Composed by Nobuo Uematsu
Final Fantasy, a role playing game franchise that pushed the limits of character development, storytelling, and music....began as a last ditch effort to save Hironobu Sakaguchi's career. Sakaguchi had been making games since 1984, but none of them were hits for Square or Nintendo. Sakaguchi didn't know if he was meant to be a game designer. He had always wanted to make a role playing game, but was initially turned down by Square, for fear of losing profits. However, Square changed their mind when they saw how well the Dragon Quest series did for rival company, Enix.
The "Final" in the name Final Fantasy was Sakaguchi's way of saying "this may very well be the final video game I ever make." Like Dragon Quest, Final Fantasy was inspired by games like Ultima and Wizardry. But unlike Dragon Quest, the battle system drew more heavily from Dungeons & Dragons, incorprating actual enemy weaknesses, which had never been done before in role playing games at the time.
This game saved Sakaguchi's career, while simultaniously making Nobuo Uematsu a household name. Uematsu originally did not intend to be a composer. He actually wanted to be a professional wrestler. He learned how to play the piano at an early age, and made freelance music as a side job to earn some income. He worked at a music rental store close to Square, and when an employee heard a sample of Uematsu's music, he was offered a job.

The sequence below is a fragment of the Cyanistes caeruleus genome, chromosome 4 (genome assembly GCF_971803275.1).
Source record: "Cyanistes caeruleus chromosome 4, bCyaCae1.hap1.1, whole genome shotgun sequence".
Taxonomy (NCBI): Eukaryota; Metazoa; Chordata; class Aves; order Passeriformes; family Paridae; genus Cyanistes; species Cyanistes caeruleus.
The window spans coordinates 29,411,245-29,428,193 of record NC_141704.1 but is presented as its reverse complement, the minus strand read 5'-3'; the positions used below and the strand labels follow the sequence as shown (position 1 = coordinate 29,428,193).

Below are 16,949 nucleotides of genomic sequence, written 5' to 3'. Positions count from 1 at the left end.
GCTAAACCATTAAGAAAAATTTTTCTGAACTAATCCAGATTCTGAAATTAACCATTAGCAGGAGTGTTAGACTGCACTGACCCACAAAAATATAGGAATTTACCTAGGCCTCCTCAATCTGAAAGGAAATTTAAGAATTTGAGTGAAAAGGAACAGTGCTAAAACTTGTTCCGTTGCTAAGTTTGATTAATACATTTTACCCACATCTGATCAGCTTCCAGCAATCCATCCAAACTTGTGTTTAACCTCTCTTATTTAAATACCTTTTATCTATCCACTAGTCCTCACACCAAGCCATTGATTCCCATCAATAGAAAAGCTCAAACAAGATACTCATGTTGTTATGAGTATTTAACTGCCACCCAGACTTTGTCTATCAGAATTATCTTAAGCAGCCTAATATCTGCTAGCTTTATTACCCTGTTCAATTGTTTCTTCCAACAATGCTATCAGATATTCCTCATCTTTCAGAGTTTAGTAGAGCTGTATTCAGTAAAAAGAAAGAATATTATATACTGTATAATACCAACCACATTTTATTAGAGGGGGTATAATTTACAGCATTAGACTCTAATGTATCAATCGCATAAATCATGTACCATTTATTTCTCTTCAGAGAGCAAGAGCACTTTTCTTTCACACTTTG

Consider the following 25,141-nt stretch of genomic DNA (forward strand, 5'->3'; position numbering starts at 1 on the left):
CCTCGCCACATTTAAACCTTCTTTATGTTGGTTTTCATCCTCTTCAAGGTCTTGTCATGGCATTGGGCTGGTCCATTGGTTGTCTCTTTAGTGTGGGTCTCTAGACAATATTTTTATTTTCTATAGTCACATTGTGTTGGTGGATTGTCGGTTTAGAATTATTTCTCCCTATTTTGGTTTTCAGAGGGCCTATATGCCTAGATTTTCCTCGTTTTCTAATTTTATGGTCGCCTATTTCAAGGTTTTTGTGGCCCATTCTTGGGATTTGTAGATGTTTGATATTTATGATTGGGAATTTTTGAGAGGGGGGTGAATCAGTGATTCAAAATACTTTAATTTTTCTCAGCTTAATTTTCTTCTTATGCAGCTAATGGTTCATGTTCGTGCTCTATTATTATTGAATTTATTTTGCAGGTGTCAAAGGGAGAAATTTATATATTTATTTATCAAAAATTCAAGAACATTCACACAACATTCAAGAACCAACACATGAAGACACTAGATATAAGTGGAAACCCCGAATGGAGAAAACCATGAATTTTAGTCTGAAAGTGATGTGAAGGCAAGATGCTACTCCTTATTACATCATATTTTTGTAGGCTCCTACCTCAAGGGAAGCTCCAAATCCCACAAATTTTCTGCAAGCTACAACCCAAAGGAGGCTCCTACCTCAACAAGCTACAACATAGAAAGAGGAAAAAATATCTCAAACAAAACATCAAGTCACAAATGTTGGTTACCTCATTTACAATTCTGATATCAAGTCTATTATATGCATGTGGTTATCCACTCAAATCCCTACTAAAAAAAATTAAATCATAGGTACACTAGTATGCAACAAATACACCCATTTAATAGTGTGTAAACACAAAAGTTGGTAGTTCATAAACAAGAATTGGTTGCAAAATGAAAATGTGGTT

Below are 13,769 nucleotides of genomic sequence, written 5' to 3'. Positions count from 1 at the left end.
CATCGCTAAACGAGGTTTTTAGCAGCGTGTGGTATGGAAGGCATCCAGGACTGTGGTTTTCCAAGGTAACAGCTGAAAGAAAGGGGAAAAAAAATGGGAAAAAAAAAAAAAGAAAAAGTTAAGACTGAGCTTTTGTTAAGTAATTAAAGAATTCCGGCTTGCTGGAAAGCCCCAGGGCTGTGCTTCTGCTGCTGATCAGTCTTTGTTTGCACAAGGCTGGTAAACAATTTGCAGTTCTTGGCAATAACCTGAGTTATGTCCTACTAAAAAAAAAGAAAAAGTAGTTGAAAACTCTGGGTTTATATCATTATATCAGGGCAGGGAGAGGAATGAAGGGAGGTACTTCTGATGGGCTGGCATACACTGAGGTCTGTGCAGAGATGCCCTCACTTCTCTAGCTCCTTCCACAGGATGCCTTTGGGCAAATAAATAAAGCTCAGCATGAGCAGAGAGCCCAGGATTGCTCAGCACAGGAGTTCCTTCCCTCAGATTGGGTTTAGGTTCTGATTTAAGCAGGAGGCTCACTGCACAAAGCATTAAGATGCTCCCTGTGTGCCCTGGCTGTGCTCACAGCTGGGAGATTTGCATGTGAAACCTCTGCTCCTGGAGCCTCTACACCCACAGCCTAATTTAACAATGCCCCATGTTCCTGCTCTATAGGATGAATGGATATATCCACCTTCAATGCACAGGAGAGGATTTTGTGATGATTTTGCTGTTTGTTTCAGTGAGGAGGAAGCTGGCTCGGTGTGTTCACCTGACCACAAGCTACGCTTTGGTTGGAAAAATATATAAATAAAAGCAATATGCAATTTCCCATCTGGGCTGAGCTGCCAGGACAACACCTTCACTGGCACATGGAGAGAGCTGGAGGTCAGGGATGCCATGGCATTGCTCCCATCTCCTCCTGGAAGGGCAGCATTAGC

Three of the pieces composed for this game became recurring leitmotifs for the entire series. Battle scene, which incidently is the only battle theme used in the entire game, has an intro that is used in almost every Final Fantasy game that Uematsu scored. In future rereleases of Final Fantasy, additional battle themes were added to avoid making the battles in the game too monotonous. The opening theme, in this game, is used as the music played during the text crawl in the beginning, and during the staff roll. This piece would resurface in future Final Fantasy games, sometimes mixed in with their respective ending themes. The prelude, otherwise known as the crystal theme, the most recurring piece in the entire Final Fantasy franchise. And it was composed by Uematsu in ten minutes, as a piece to be added to the soundtrack at the last possible second.
The first Final Fantasy may not seem like much compared to future releases, but the First Final Fantasy wound up being one of the most influential titles in the role playing game genre. One that would help shape the future of the genre, one that would solidify Hironobu Sakaguchi's career as a game designer and director, and one that would establish Nobuo Uematsu as one of the video game industry's most iconic composers.